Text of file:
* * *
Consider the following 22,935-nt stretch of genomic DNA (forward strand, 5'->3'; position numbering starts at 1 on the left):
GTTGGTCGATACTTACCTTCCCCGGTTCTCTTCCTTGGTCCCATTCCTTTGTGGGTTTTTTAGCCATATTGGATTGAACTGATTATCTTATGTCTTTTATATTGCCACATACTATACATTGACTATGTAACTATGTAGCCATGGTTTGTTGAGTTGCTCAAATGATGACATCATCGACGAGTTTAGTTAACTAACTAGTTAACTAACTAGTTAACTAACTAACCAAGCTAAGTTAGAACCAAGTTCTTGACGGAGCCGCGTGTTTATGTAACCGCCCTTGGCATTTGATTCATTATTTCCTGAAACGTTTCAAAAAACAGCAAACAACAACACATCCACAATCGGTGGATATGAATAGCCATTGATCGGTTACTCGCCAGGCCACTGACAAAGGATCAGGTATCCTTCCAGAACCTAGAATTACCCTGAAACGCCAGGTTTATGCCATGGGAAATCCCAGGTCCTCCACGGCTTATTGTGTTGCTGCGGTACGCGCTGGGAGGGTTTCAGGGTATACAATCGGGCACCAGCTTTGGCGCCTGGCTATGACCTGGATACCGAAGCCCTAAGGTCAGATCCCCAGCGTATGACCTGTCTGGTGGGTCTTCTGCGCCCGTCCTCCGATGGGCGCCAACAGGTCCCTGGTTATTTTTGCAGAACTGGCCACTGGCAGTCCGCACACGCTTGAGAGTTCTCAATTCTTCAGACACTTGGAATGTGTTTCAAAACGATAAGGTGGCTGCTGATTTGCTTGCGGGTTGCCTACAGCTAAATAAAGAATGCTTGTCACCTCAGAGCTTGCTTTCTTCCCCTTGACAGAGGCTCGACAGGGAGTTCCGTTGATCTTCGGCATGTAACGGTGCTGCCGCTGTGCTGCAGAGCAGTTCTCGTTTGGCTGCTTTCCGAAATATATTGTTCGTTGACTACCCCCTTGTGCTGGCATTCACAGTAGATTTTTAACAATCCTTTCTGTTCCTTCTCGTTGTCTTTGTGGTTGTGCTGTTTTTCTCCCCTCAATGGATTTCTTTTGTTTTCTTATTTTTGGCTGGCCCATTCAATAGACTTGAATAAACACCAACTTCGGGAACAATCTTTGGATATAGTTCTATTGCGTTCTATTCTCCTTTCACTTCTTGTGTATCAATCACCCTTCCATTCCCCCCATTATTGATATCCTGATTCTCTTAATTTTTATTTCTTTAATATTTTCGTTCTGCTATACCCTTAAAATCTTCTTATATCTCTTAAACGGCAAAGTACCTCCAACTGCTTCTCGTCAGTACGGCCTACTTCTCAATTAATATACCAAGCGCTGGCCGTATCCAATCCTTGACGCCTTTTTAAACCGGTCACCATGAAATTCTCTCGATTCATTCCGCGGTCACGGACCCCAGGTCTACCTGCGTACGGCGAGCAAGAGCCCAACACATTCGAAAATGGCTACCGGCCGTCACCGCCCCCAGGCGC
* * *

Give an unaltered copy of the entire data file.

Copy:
Consider the following 22,935-nt stretch of genomic DNA (forward strand, 5'->3'; position numbering starts at 1 on the left):
GTTGGTCGATACTTACCTTCCCCGGTTCTCTTCCTTGGTCCCATTCCTTTGTGGGTTTTTTAGCCATATTGGATTGAACTGATTATCTTATGTCTTTTATATTGCCACATACTATACATTGACTATGTAACTATGTAGCCATGGTTTGTTGAGTTGCTCAAATGATGACATCATCGACGAGTTTAGTTAACTAACTAGTTAACTAACTAGTTAACTAACTAACCAAGCTAAGTTAGAACCAAGTTCTTGACGGAGCCGCGTGTTTATGTAACCGCCCTTGGCATTTGATTCATTATTTCCTGAAACGTTTCAAAAAACAGCAAACAACAACACATCCACAATCGGTGGATATGAATAGCCATTGATCGGTTACTCGCCAGGCCACTGACAAAGGATCAGGTATCCTTCCAGAACCTAGAATTACCCTGAAACGCCAGGTTTATGCCATGGGAAATCCCAGGTCCTCCACGGCTTATTGTGTTGCTGCGGTACGCGCTGGGAGGGTTTCAGGGTATACAATCGGGCACCAGCTTTGGCGCCTGGCTATGACCTGGATACCGAAGCCCTAAGGTCAGATCCCCAGCGTATGACCTGTCTGGTGGGTCTTCTGCGCCCGTCCTCCGATGGGCGCCAACAGGTCCCTGGTTATTTTTGCAGAACTGGCCACTGGCAGTCCGCACACGCTTGAGAGTTCTCAATTCTTCAGACACTTGGAATGTGTTTCAAAACGATAAGGTGGCTGCTGATTTGCTTGCGGGTTGCCTACAGCTAAATAAAGAATGCTTGTCACCTCAGAGCTTGCTTTCTTCCCCTTGACAGAGGCTCGACAGGGAGTTCCGTTGATCTTCGGCATGTAACGGTGCTGCCGCTGTGCTGCAGAGCAGTTCTCGTTTGGCTGCTTTCCGAAATATATTGTTCGTTGACTACCCCCTTGTGCTGGCATTCACAGTAGATTTTTAACAATCCTTTCTGTTCCTTCTCGTTGTCTTTGTGGTTGTGCTGTTTTTCTCCCCTCAATGGATTTCTTTTGTTTTCTTATTTTTGGCTGGCCCATTCAATAGACTTGAATAAACACCAACTTCGGGAACAATCTTTGGATATAGTTCTATTGCGTTCTATTCTCCTTTCACTTCTTGTGTATCAATCACCCTTCCATTCCCCCCATTATTGATATCCTGATTCTCTTAATTTTTATTTCTTTAATATTTTCGTTCTGCTATACCCTTAAAATCTTCTTATATCTCTTAAACGGCAAAGTACCTCCAACTGCTTCTCGTCAGTACGGCCTACTTCTCAATTAATATACCAAGCGCTGGCCGTATCCAATCCTTGACGCCTTTTTAAACCGGTCACCATGAAATTCTCTCGATTCATTCCGCGGTCACGGACCCCAGGTCTACCTGCGTACGGCGAGCAAGAGCCCAACACATTCGAAAATGGCTACCGGCCGTCACCGCCCCCAGGCGC